Several proposed big solar projects, including one in California, have switched from concentrated solar power (CSP) to the more familiar photovoltaic (PV). The trend now seems irreversible. Photovoltaic will now be the dominant technology usedfor big solar plants. CSP, with one notable exception, is losing out everywhere.
CSP reflects the heat of the sun off parabolic mirrors to a central tower where it creates steam to power turbines and thus create electricity. Its big advantage is that excess heat can be stored, often in molten salt, to be used to create power when the sun isn’t shining. But it has one big technological drawback. It needs water, lots of it and in deserts too. Obviously this puts CSP up against all the other interests competing for scarce desert water. Some CSP plants recycle water. This does decrease consumption, but still uses substantial amounts of water.
The other challenge CSP faces is the disruptive technology of solar photovoltaic. The PV market is competitive. Prices are plunging and will continue to do so. CSP used to be cost-competitive against PV but no longer is. It’s difficult to see how it ever will be again. Plus, PV uses way less water than CSP, which is another significant factor in its favor.
The recently approved Sonoran Solar Energy project in Arizona decided against using CSP and will now use PV. The proposed Blythe Solar Power Project in California has also decided to switch from CSP to PV. This was a huge loss of business for German solar giant Solar Millennium and probably a contributing factor in its recent filing for bankruptcy. The Blythe plant was supposed to be the first 1 GW solar plant in the world, but the switch to PV will slow development. Instead, a South Africa project may be first. Construction at Blythe has temporarily been suspended until right-of-way issues are resolved. It received $2.1 billion in loans from the federal government in 2011 but that’s not nearly enough for the entire project. I’m not able to determine if the loan is still valid after the project switched to PV.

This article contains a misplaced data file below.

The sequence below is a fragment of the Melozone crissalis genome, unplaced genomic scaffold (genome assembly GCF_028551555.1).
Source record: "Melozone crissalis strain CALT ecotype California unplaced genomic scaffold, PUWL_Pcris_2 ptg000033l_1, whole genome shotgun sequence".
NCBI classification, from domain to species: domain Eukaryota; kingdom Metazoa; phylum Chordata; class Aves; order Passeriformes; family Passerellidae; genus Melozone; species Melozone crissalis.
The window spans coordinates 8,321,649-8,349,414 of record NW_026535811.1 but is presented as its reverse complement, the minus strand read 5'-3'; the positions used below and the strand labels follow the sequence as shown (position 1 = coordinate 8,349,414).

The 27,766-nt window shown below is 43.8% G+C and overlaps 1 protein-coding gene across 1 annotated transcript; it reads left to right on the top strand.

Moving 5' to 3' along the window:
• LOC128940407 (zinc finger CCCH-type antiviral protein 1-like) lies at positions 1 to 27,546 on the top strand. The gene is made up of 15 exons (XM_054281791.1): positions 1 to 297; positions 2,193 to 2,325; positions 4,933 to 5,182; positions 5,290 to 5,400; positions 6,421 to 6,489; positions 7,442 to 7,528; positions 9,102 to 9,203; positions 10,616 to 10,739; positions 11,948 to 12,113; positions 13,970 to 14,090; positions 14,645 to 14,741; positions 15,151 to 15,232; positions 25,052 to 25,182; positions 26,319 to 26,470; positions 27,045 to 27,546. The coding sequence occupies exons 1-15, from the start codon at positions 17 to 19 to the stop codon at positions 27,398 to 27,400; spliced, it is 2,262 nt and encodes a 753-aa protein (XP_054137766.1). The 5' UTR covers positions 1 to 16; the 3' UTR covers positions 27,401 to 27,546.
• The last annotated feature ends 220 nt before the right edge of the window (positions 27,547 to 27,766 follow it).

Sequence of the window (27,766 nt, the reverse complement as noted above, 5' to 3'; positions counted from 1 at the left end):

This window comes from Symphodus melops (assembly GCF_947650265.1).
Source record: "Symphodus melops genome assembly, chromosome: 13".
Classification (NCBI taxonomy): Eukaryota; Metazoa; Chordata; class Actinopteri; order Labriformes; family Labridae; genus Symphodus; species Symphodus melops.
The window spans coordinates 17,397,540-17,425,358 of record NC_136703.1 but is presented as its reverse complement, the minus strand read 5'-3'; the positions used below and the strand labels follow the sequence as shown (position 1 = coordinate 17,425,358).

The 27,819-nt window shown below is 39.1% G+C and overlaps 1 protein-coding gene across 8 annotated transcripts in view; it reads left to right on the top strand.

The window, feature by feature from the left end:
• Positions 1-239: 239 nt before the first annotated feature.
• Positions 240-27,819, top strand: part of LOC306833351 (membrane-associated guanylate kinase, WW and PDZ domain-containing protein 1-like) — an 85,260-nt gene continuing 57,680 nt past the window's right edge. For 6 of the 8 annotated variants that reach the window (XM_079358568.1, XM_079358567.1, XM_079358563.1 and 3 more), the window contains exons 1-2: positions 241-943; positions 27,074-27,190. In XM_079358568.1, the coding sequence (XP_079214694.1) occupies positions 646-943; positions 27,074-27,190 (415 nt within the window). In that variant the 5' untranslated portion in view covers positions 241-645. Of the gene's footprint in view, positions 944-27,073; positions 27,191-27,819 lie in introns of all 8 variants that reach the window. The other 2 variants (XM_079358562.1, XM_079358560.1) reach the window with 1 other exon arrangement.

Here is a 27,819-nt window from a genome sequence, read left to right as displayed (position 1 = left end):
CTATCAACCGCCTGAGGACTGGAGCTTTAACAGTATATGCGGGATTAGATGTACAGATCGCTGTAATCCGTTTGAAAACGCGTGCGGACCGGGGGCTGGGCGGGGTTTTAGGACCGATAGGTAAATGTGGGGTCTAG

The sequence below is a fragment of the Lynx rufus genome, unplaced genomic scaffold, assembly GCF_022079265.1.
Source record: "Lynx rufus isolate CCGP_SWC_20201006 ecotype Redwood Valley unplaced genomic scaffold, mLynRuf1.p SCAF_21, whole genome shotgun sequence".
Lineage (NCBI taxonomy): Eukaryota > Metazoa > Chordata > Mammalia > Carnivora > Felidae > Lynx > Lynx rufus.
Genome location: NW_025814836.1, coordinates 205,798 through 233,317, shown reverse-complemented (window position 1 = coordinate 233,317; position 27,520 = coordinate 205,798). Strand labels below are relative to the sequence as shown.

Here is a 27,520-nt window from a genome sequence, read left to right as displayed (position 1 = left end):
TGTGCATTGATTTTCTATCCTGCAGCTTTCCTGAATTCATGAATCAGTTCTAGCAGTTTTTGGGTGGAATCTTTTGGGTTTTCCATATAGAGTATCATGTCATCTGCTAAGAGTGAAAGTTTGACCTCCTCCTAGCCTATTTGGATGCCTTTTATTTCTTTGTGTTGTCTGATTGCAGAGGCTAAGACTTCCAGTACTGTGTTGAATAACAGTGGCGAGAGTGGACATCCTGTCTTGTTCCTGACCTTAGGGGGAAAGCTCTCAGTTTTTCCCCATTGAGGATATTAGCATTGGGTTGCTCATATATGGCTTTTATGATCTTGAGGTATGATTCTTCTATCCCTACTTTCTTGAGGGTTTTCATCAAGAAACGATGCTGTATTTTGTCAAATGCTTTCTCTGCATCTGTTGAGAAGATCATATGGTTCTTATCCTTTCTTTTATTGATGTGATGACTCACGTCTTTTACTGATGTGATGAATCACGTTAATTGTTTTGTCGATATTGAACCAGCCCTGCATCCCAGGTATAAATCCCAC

Solar Millennium was the second German solar company to file for bankruptcy. Solon was the first. Germany has been a world leader in solar but these two bankruptcies have plunged their solar industry into chaos. Relentless competition and price-cutting from Chinese solar companies powered by government subsidies are the driving factors in the PV market now. Even Germany is no longer immune from what some say is Chinese dumping of PV at below cost prices.
There is one project that is still ostensibly committed to concentrated solar power, however. That is the behemoth Desertec Project which plans to install enormous amounts of CSP in North Africa and the Middle East, and use it to power Europe. Siemens, one of its backers, says it is still backing CSP. But Solar Millennium was to be its provider so it’s difficult to see where its CSP technology will come from now. Also, as an aside, Desertec has been remarkably tone-deaf in partnering with, or even involving in discussions those countries where it plans to install the solar. It may well be that political problems sink this project (if water issues don’t). After all, Desertec solar plants will use spectacular amounts of water in some of the driest areas on the planet.
If Desertec gives up on CSP, then it is effectively dead as a technology. If it chooses CSP, then it will probably limp along for a few more years. But for all practical purposes, this battle is over. PV has won.